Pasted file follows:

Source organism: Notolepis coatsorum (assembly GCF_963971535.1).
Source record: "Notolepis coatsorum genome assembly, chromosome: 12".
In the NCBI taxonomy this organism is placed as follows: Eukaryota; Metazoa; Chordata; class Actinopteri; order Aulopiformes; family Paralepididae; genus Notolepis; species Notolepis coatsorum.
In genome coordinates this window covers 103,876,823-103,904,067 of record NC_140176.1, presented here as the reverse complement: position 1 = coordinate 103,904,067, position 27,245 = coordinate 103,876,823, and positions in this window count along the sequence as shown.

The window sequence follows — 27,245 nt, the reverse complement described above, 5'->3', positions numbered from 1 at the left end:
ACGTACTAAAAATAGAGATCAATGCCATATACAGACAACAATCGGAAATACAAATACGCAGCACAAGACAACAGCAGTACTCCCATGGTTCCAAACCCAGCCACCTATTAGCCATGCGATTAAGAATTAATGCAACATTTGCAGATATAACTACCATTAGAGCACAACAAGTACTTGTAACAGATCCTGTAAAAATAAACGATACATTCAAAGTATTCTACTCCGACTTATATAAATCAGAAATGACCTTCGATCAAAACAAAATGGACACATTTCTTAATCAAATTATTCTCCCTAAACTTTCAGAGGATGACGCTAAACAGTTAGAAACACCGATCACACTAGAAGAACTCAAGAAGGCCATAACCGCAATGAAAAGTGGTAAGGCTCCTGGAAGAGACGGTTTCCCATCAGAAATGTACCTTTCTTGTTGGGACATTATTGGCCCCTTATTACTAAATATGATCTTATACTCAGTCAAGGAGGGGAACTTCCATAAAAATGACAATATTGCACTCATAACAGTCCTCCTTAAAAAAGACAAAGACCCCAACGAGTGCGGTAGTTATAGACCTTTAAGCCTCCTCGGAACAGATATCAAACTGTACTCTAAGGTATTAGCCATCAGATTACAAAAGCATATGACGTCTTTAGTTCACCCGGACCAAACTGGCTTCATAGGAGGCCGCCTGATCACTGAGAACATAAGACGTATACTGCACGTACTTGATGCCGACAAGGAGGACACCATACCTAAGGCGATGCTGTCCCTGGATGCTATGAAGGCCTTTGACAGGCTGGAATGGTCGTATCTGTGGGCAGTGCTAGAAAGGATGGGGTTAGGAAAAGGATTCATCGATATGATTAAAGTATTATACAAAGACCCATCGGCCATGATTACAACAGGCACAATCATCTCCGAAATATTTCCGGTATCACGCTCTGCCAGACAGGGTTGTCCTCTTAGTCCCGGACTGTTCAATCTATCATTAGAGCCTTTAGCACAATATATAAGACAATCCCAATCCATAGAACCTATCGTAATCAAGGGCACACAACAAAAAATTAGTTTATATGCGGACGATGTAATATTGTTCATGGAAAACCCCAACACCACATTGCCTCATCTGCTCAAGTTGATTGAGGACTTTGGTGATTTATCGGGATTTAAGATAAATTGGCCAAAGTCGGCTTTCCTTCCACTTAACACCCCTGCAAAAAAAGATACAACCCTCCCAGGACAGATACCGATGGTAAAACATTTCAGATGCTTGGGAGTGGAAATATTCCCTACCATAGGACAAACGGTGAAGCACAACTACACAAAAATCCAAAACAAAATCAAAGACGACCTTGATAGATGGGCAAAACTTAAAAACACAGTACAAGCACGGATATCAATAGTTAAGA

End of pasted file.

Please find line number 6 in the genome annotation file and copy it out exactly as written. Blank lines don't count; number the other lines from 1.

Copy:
ACGTACTAAAAATAGAGATCAATGCCATATACAGACAACAATCGGAAATACAAATACGCAGCACAAGACAACAGCAGTACTCCCATGGTTCCAAACCCAGCCACCTATTAGCCATGCGATTAAGAATTAATGCAACATTTGCAGATATAACTACCATTAGAGCACAACAAGTACTTGTAACAGATCCTGTAAAAATAAACGATACATTCAAAGTATTCTACTCCGACTTATATAAATCAGAAATGACCTTCGATCAAAACAAAATGGACACATTTCTTAATCAAATTATTCTCCCTAAACTTTCAGAGGATGACGCTAAACAGTTAGAAACACCGATCACACTAGAAGAACTCAAGAAGGCCATAACCGCAATGAAAAGTGGTAAGGCTCCTGGAAGAGACGGTTTCCCATCAGAAATGTACCTTTCTTGTTGGGACATTATTGGCCCCTTATTACTAAATATGATCTTATACTCAGTCAAGGAGGGGAACTTCCATAAAAATGACAATATTGCACTCATAACAGTCCTCCTTAAAAAAGACAAAGACCCCAACGAGTGCGGTAGTTATAGACCTTTAAGCCTCCTCGGAACAGATATCAAACTGTACTCTAAGGTATTAGCCATCAGATTACAAAAGCATATGACGTCTTTAGTTCACCCGGACCAAACTGGCTTCATAGGAGGCCGCCTGATCACTGAGAACATAAGACGTATACTGCACGTACTTGATGCCGACAAGGAGGACACCATACCTAAGGCGATGCTGTCCCTGGATGCTATGAAGGCCTTTGACAGGCTGGAATGGTCGTATCTGTGGGCAGTGCTAGAAAGGATGGGGTTAGGAAAAGGATTCATCGATATGATTAAAGTATTATACAAAGACCCATCGGCCATGATTACAACAGGCACAATCATCTCCGAAATATTTCCGGTATCACGCTCTGCCAGACAGGGTTGTCCTCTTAGTCCCGGACTGTTCAATCTATCATTAGAGCCTTTAGCACAATATATAAGACAATCCCAATCCATAGAACCTATCGTAATCAAGGGCACACAACAAAAAATTAGTTTATATGCGGACGATGTAATATTGTTCATGGAAAACCCCAACACCACATTGCCTCATCTGCTCAAGTTGATTGAGGACTTTGGTGATTTATCGGGATTTAAGATAAATTGGCCAAAGTCGGCTTTCCTTCCACTTAACACCCCTGCAAAAAAAGATACAACCCTCCCAGGACAGATACCGATGGTAAAACATTTCAGATGCTTGGGAGTGGAAATATTCCCTACCATAGGACAAACGGTGAAGCACAACTACACAAAAATCCAAAACAAAATCAAAGACGACCTTGATAGATGGGCAAAACTTAAAAACACAGTACAAGCACGGATATCAATAGTTAAGA